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A clever fortune-hunter with a penchant for murder does in his elderly, supposedly rich, wife and manages to get away with it. After an investigation results in a decision of 'accidental death', our crafty killer discovers that his late wife's 'fortune' is not what he thought it was. Driven to find another unsuspecting spouse; he discovers that his new bride, a widow, is no fool. When she tells him that she intends to keep her accounts separate from his, he is driven to contemplate murder once again. Written by
Cast a Dark Shadow is directed by Lewis Gilbert and adapted to screenplay by John Cresswell from the play Murder Mistaken written by Janet Green. It stars Dirk Bogarde, Margaret Lockwood, Kay Walsh, Kathleen Harrison and Robert Flemyng. Music is by Antony Hopkins and cinematography by Jack Asher.
Edward Bare (Bogarde) marries an older woman for money, murders her and finds that inheritance is not forthcoming. Setting his sights on another lady target, he gets more than he bargained for when he homes in on Freda Jeffries (Lockwood)...
You! Whatever you do, leave me alone!
Splendid slice of Brit noir that takes the Bluebeard route and lets the actors indulge themselves with glee. There's a bubbling broth of class distinction and simmering sexual tensions on the stove here, with Gilbert (The Good Die Young) and Asher (The Curse of Frankenstein) dressing it up nicely in moody visuals. From a Ghost Train opening, where the eyes have it, to the consistent symbolic use of a rocking chair, there's a sinister edge to the piece that tickles the spine and tantalises the conscious. We are pretty sure what is about to unfold in the plotting, but the getting there through the shadows and low lights is where the rewards are.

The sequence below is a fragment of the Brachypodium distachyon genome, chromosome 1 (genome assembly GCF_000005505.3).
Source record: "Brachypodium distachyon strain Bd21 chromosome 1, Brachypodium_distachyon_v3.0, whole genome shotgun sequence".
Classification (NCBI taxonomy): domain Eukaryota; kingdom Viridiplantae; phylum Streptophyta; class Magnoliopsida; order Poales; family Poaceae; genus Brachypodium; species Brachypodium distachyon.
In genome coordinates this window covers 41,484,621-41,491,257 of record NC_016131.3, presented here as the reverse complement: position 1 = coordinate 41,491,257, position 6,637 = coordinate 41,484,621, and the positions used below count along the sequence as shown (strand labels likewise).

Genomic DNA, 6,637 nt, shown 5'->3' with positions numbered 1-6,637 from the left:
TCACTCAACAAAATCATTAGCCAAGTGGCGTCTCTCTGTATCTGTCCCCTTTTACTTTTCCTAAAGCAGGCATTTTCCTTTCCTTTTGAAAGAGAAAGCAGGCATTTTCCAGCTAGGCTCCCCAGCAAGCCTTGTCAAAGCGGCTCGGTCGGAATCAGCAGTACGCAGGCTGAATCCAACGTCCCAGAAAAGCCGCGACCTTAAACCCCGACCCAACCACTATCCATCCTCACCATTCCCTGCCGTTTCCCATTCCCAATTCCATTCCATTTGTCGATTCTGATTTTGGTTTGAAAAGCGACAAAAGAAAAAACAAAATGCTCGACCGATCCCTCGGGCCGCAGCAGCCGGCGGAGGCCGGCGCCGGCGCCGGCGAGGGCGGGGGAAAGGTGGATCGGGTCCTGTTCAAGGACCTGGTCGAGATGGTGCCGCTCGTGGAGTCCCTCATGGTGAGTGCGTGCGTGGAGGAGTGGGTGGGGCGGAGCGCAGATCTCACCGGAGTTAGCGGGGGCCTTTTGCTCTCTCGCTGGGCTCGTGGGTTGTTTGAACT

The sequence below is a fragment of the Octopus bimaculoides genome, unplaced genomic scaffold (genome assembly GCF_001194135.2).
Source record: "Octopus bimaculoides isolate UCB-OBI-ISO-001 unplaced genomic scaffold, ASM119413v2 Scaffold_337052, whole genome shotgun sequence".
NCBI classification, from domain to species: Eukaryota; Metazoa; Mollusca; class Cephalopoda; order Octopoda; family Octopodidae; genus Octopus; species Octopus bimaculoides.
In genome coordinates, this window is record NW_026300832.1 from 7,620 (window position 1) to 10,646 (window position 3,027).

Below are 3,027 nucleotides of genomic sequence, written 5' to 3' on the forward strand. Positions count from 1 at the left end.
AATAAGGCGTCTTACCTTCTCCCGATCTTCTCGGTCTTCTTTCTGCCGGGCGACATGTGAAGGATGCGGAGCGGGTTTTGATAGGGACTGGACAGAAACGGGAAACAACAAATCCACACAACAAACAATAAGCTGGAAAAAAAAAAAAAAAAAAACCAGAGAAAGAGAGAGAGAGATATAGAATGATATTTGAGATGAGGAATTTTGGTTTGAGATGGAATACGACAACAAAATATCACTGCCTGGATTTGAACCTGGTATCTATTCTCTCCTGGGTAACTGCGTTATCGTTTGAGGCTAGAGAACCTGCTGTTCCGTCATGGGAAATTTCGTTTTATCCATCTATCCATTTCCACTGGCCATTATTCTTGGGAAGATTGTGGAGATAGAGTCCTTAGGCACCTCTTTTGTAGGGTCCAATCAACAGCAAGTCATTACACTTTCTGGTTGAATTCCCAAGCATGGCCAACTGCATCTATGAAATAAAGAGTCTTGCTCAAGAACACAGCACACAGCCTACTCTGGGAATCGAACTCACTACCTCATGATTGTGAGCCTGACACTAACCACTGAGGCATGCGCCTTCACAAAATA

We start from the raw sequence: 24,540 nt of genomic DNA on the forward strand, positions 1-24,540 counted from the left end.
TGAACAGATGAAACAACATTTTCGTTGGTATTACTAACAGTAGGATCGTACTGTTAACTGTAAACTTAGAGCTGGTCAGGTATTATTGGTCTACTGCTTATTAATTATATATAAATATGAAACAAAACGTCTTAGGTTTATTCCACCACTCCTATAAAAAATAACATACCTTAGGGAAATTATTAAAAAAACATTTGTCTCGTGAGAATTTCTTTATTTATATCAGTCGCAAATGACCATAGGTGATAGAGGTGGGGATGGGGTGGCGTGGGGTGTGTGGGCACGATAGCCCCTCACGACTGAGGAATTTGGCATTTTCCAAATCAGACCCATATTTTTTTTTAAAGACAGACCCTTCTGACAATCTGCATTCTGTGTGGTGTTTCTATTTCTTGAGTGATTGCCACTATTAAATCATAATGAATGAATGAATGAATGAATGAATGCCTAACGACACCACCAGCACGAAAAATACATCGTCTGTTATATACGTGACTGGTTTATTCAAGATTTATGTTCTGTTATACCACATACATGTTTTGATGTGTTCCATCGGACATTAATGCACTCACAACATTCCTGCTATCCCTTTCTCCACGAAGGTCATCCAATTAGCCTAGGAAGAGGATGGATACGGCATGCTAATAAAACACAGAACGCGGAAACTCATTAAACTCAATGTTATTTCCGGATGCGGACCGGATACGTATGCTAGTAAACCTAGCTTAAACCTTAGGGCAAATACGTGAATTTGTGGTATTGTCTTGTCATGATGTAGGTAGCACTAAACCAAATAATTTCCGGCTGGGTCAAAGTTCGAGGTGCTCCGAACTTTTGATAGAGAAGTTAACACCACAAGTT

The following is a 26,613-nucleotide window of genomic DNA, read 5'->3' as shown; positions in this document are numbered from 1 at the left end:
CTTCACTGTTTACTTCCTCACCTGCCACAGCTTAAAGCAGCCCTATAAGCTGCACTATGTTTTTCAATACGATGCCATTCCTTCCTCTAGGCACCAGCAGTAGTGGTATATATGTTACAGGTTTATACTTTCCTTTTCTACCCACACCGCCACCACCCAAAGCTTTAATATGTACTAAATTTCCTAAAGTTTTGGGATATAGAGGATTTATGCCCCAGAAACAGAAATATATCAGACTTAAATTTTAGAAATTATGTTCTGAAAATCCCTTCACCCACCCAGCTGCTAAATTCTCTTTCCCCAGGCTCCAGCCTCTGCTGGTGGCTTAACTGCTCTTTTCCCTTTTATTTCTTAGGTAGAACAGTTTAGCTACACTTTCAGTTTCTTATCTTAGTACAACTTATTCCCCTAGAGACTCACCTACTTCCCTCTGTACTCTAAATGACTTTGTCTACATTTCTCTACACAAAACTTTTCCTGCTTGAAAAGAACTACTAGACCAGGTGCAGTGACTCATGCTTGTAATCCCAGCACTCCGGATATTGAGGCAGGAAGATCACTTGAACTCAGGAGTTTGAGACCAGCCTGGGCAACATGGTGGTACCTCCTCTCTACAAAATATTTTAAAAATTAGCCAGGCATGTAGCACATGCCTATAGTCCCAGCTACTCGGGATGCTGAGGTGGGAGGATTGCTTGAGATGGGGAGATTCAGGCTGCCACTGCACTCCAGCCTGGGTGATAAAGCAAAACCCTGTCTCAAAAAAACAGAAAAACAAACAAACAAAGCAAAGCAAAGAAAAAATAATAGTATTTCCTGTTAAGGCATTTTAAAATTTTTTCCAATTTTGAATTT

The cast are uniformly impressive. Bogarde by this time in his career was revelling in playing sleazy or emotionally corrupt characters, and he turns in another memorable performance here. Walsh and Flemyng are playing peripheral characters but strike the right narrative notes, and Harrison is heart achingly doltish as bewildered housekeeper Emmie. But it's Lockwood who shines brightest, here at the end of her film career, she delivers a spitfire turn. Freda is tough, has a waspish tongue (the script affords her some great moments) and uses humour as a mechanism for staving off potential peril. She also has a sexy glint in her eye that matches her ferocious laugh!
It sometimes veers towards the over theatrical, and director Gilbert at times misses a chance to really tighten the suspense, but this without doubt is deserving of a bigger fan-base. 7.5/10
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